Have you guys encountered the talking parking fee machine?
You know, the one that keeps repeating the obvious to oblivion.
“Please insert your parking card”
“Please pay your fee by cash or coin”
“Press the receipt button if you require a receipt”
“I have been programmed to say this until a pandemic wipes out all of humanity, which is currently in progress”
Yeah that damn parking machine! Now you remember. I do have two baseball bats, I’m game… let me know when.
So that’s automation in its extremely basic form. Automated to guide or in most cases annoy the crap out of you.
And for a very long time that machine was at the top of my personal automation fail list. Why I have such a list is none of your concern.
And then one fine day this happened.
Lazada has become a behemoth in online retail these days, and I have been an occasional customer for many years. As with all customer-conscious, competition-wary online marketplaces, Lazada decides to reward me for loyalty with a wallet-busting sum of 1 Sen.
Talk about making it rain!
Now I’ll be fair, the intention was laudable. In fact, I’ve received better valued coupons from Lazada before. Like 2, 3 or 5 Ringgits that didn’t make me feel like a complete broke-ass loser.
And that’s what you want a loyal customer to feel, like they’re getting extra value once in a while.
But this was just bordering on insulting, as unintentional it was, is still was insulting. They might as well just click-bait me and tell me I have RM1 million in credit waiting, and then make me enter a contest that I will never win.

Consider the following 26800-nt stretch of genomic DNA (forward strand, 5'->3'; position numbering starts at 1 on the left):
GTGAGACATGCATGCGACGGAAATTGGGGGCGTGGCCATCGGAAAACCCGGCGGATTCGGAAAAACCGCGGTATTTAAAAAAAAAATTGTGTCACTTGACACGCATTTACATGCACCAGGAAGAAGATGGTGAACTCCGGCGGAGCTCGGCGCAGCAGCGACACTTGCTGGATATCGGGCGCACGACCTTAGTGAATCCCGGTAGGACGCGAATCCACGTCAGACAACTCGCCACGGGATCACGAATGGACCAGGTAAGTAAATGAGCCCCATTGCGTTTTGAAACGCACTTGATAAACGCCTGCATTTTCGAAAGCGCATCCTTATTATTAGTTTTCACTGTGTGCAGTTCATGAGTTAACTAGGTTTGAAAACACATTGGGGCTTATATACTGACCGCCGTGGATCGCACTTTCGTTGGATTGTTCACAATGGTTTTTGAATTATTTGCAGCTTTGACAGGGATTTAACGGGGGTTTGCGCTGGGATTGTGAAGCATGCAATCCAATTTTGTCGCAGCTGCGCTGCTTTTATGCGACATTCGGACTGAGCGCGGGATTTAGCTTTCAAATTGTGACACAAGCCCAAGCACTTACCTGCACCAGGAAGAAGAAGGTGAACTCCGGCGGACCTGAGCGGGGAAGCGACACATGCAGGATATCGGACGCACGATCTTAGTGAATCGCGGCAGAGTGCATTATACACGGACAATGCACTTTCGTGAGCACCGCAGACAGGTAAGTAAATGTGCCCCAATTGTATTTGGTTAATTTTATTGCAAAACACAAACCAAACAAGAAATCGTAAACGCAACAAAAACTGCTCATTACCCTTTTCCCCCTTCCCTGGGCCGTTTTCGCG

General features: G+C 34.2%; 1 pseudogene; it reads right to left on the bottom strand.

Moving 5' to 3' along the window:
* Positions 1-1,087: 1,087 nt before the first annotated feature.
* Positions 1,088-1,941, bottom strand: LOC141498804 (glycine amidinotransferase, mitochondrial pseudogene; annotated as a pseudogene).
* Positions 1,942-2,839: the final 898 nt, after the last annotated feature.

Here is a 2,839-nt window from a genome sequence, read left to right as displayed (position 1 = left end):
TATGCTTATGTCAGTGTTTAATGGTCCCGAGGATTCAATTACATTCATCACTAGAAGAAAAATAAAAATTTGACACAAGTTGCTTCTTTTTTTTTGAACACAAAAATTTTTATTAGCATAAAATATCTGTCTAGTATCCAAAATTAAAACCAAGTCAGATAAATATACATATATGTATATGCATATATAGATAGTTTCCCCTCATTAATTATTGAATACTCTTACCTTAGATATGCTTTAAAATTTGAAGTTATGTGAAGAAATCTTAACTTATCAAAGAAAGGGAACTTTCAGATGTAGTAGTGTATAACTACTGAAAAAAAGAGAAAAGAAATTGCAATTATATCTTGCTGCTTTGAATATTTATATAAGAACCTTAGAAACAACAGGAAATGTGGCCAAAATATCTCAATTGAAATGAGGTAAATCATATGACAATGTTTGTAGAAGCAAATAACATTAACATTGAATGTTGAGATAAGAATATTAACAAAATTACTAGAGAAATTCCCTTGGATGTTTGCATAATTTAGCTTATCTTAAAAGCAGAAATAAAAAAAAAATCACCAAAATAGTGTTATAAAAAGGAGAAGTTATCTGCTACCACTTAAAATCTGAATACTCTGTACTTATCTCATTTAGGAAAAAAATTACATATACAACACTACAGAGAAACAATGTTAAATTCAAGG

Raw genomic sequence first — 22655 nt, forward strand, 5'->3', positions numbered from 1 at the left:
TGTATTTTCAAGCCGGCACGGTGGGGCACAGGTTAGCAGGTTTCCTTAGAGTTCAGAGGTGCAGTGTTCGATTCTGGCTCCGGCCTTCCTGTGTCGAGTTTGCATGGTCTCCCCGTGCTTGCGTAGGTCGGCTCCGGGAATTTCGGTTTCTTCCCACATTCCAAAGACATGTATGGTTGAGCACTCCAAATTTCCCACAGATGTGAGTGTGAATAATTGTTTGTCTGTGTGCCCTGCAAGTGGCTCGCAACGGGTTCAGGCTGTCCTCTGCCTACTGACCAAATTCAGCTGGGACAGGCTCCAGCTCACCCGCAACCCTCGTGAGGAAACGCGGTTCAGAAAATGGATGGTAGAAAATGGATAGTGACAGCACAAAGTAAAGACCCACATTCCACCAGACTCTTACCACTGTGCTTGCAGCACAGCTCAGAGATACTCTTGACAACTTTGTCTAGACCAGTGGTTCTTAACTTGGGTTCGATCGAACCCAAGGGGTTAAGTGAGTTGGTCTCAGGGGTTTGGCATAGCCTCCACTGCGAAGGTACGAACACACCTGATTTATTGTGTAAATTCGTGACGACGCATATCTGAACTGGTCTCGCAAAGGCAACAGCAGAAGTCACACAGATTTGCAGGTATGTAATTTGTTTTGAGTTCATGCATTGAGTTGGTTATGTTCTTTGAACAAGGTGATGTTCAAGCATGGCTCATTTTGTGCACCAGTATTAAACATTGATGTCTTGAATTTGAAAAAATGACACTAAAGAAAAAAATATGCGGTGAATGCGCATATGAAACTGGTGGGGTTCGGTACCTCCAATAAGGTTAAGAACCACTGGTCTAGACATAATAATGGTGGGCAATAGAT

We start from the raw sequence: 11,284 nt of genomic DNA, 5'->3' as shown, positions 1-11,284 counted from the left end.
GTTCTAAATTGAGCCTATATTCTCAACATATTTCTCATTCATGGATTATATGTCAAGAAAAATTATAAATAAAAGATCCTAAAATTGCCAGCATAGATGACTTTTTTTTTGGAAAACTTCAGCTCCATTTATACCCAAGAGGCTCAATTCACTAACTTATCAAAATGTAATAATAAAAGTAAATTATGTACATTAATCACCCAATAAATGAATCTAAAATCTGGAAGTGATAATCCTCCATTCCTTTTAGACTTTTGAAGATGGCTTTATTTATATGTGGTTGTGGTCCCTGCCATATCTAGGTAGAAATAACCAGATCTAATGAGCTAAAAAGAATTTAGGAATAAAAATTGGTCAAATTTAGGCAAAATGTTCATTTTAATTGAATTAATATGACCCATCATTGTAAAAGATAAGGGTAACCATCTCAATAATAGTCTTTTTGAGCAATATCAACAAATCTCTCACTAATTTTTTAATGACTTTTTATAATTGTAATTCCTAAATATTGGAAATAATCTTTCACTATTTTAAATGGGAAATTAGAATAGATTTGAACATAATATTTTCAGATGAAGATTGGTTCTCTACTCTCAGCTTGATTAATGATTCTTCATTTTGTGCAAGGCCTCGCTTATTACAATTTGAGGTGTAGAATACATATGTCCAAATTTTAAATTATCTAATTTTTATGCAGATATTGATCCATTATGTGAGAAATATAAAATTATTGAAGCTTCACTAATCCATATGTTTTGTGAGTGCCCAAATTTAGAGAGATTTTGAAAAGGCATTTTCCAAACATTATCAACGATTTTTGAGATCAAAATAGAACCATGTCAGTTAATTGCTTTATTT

Which I think they have done, oh never mind.
So my take is that this is not an intention fail, but an automation fail. While the talking parking fee machine is mainly just annoying, this automated 1 Sen coupon is marketing automation gone awry.
You see, this coupon was issued probably because I hadn’t bought anything for a few months. And so, an algorithm calculated my previous spends and decided that MYR0.01 was the best amount to convince me to return and go cart crazy.
All fair and good. The only part that they completely missed is setting some rules for the algorithm, just a bit of filtering that doesn’t allow anything less than 1 ringgit to be issued as coupons for example.
While we surely can’t expect someone to review all coupons issued, there surely must be some checks and balances built-in to educate the automation and avoid making a mockery of customers. Because we all know how important it is to maintain customer loyalty, I mean just look at these stats by AnnexCloud, a prominent customer marketing platform:
- The chances of converting a new customer are just 15-20% compared to 60-70% with existing customers
- Acquiring a new customer can cost up to 16 times more than retaining existing customers
- Up to 80% of future profits will potentially come from just 20% of existing customers
- 46% of customers will potentially increase business with a company for offering loyalty rewards – anything more than 1 sen will be encouraged
- Existing customers can contribute up to 65% of a company business, whereas only 35% comes from new customers
As a copywriter who has been involved in direct marketing and loyalty programmes from the time of print ad coupons and SMS vouchers, let me tell you this:
Reward appropriately and often to build a loyal, consistent customer base.
So Lazada got it right, until they didn’t. And often, all it takes is one misstep to undo years of trust and relationship building.
Maybe I should send Lazada a physical 1 Sen coin as a token of my appreciation for bestowing a content idea for this blog.
They can use it for the talking parking fee machine I suppose. And it wouldn’t even be accepted. Tough luck!